The Traffic Commissioner will decide if your application is successful or not. Your application must include all the supporting evidence required, for example vehicle maintenance contract, sufficient evidence of funds, advertisement in local paper, permission to park vehicles at operating centre (where required) etc. If you need an Operator Licence you should apply at least 9 weeks before the date when the licence is needed. The Traffic Commissioner can refuse the use of an operating centre on road safety, parking and environmental grounds.
There are seven Traffic Commissioners who are appointed by the Secretary of State for the Transport and have responsibility in their area for: The licensing of the operators of goods vehicles and of buses and coaches. Traffic Commissioners are independent from Vehicle Operator Services Agency (VOSA.) Traffic Commissioners when required, hold Public Inquiries and implement disciplinary action against operators who have not observed the conditions of the Operator licence scheme. VOSA are the government agency responsible for ensuring Goods vehicle Operators and Drivers comply with Operator licence legislation.
Operator CPC Training
Being a CPC holder confirms you have the required skills and knowledge to carry out the role of a Transport Manager competently. To become a CPC holder you must pass the relevant OCR examinations which are currently held 4 times a year. The OCR is presently the only awarding body to offer the CPC exam. This may change in the future as OCR no longer has exclusivity over CPC testing and marking. The exam is the equivalent to a National Vocational Qualification (NVQ) level 3.
The CPC National and International examination syllabus is wide ranging and comprehensive. It covers all aspects of road transport and business management. Currently if you pass and obtain a CPC it is yours for life and need not be renewed. Studying to pass the CPC exams is no easy task and suitable tuition and preparation is required.
Late 2011 saw the end of the CPC National only examination. New entrants wanting to gain CPC must now pass the CPC National and International combined examinations. This consists of two tests: R1 and R1.
R1 Multi choice examination
60 questions, multi choice exam based on the National and International OCR syllabus. Students are given 2 hours. Must get at least 70 percent (42 out of 70) correct to be awarded a pass.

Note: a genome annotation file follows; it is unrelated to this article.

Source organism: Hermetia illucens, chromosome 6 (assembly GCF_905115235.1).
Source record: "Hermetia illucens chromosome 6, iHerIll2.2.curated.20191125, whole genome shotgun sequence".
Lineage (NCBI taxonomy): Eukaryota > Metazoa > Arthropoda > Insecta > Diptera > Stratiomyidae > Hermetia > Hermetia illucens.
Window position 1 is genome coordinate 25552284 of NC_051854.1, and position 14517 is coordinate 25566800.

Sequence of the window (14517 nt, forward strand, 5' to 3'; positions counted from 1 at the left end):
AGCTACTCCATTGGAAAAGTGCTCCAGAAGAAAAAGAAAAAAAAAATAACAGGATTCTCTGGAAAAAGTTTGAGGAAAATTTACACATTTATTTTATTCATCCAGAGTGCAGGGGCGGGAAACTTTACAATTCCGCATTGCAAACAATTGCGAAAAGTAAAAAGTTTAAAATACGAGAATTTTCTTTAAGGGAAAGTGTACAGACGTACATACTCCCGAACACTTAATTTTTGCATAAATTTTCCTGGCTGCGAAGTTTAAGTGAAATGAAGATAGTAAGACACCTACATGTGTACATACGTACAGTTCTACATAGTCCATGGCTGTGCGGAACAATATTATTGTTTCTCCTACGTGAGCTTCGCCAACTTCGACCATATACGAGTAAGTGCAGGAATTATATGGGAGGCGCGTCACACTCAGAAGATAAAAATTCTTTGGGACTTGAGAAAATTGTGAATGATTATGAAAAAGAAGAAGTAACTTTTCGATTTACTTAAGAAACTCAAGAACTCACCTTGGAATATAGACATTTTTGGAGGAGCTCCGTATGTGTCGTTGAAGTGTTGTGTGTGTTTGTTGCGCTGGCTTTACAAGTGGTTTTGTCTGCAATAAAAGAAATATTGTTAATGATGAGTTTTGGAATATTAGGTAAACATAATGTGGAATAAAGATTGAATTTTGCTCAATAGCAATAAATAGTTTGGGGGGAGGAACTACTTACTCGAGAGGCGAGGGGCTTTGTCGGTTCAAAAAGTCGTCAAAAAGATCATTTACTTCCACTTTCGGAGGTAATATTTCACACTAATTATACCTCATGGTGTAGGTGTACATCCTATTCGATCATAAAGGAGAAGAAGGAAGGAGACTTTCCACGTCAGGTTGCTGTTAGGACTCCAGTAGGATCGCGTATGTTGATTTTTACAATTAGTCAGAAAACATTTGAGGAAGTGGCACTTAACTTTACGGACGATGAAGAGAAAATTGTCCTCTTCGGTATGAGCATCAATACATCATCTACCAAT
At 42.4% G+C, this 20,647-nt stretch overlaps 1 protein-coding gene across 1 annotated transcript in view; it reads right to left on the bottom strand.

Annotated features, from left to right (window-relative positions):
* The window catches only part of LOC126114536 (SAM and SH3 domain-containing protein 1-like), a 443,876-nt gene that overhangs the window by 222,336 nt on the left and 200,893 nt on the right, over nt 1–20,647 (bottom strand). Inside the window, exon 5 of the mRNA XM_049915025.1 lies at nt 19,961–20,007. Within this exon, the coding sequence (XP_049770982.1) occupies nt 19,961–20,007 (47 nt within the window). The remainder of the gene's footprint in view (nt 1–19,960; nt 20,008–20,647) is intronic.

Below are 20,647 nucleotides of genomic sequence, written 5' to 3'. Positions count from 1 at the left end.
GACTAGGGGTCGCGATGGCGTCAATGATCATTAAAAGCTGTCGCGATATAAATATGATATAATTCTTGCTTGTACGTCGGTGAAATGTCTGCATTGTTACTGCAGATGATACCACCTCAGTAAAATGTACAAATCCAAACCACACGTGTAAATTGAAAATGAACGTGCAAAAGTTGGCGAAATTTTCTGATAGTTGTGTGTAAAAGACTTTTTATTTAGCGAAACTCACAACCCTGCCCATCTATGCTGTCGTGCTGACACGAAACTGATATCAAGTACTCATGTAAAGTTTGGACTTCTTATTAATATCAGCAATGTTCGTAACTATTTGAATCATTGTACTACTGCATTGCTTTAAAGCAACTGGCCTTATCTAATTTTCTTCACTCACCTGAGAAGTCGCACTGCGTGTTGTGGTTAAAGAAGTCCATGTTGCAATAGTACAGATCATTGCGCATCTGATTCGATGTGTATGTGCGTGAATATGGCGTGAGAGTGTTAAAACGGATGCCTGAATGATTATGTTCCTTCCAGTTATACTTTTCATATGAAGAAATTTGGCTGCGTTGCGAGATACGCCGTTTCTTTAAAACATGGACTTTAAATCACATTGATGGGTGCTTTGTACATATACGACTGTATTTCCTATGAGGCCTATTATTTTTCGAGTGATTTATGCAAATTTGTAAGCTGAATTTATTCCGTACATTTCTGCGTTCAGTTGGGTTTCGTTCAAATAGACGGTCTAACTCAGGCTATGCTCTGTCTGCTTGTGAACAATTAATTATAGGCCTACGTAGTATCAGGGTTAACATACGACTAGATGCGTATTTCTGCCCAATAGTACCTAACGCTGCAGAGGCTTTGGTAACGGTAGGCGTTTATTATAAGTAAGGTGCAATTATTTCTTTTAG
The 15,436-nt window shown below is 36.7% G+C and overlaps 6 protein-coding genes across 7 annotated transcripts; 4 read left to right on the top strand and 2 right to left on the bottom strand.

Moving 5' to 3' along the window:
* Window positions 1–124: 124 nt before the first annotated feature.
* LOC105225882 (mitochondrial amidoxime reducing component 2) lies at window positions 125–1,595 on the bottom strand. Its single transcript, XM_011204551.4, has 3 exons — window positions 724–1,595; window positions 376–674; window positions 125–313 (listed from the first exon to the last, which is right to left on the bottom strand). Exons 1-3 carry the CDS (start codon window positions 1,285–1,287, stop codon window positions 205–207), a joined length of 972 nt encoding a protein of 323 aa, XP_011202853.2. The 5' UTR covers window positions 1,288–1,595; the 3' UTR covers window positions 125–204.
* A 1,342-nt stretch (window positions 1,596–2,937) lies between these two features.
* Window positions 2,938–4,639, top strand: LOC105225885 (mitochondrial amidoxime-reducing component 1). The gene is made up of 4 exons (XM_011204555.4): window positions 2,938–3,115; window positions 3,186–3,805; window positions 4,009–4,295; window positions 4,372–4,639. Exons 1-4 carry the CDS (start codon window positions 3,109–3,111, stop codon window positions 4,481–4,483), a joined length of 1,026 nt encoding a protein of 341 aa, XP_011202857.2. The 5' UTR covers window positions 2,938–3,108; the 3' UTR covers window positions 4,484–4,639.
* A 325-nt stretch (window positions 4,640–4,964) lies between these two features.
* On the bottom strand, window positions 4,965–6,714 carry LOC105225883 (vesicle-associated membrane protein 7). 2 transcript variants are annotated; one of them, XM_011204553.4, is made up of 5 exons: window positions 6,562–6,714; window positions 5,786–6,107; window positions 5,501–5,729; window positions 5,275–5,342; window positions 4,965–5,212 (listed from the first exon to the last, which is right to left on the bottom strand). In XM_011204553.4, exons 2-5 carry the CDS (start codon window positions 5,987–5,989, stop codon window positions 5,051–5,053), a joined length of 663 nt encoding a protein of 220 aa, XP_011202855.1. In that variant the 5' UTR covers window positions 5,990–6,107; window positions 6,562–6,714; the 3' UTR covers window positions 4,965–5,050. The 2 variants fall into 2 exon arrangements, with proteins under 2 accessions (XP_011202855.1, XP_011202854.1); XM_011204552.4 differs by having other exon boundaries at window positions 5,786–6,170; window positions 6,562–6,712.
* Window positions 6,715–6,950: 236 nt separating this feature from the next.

R2 Case study examination
5-8 questions based on a case study and the OCR National and International syllabus. This 2 hour examination is open book meaning you can take whatever study notes you want in with you. We advise less is more. Taking quality notes rather huge reams of paper is the recommended option. You will be tested on application of knowledge. This is designed to prepare you better for the real world.
R1 and R2 exams will normally be taken on the same day however are independent of each other, i.e. you pass the R1 exam and fail the R2 then you only need come back and resit R2. Your course study notes and 3 VOSA publications would certainly help in the case study test.
International CPC examination
It’s worth noting those who gained National CPC licence entitlement only (after 2000 and before 5th December 2011) and now want to add International CPC entitlement only can do so. OCR will be (for at least 2012) offering the CPC International examination.
It is essential you source and receive the best training available to ensure you get the result you want. EP Training Services, based in Leatherhead Surrey and members of the HGV LGV Training network has been delivering high quality training to the transport and associated industries for over 30 years.
They provide expert CPC National & International training via home study or classroom tuition. If you’re not based in Surrey you can also find other Operator CPC training providers all over the UK by using our CPC training provider search page.
Having an Operator CPC qualification is deemed as being the “golden ticket” within the transport industry. It gives the holder many options to enhance and progress their career. For example they could become an owner driver and run their own transport business. They could be a Transport Manager (transport companies can never have enough CPC holders.) They could also be a CPC consultant (become the CPC holder for someone else.)
Having an Operator CPC does not exempt you from needing Driver CPC. If you are an operator CPC holder and drive a goods vehicle over 3.5 tonnes professionally you will still need The Driver CPC qualification. Unlike the operator CPC qualification, the Driver CPC card is valid for only 5 years.
We hope this information has been of use. Updated 10th March 2012.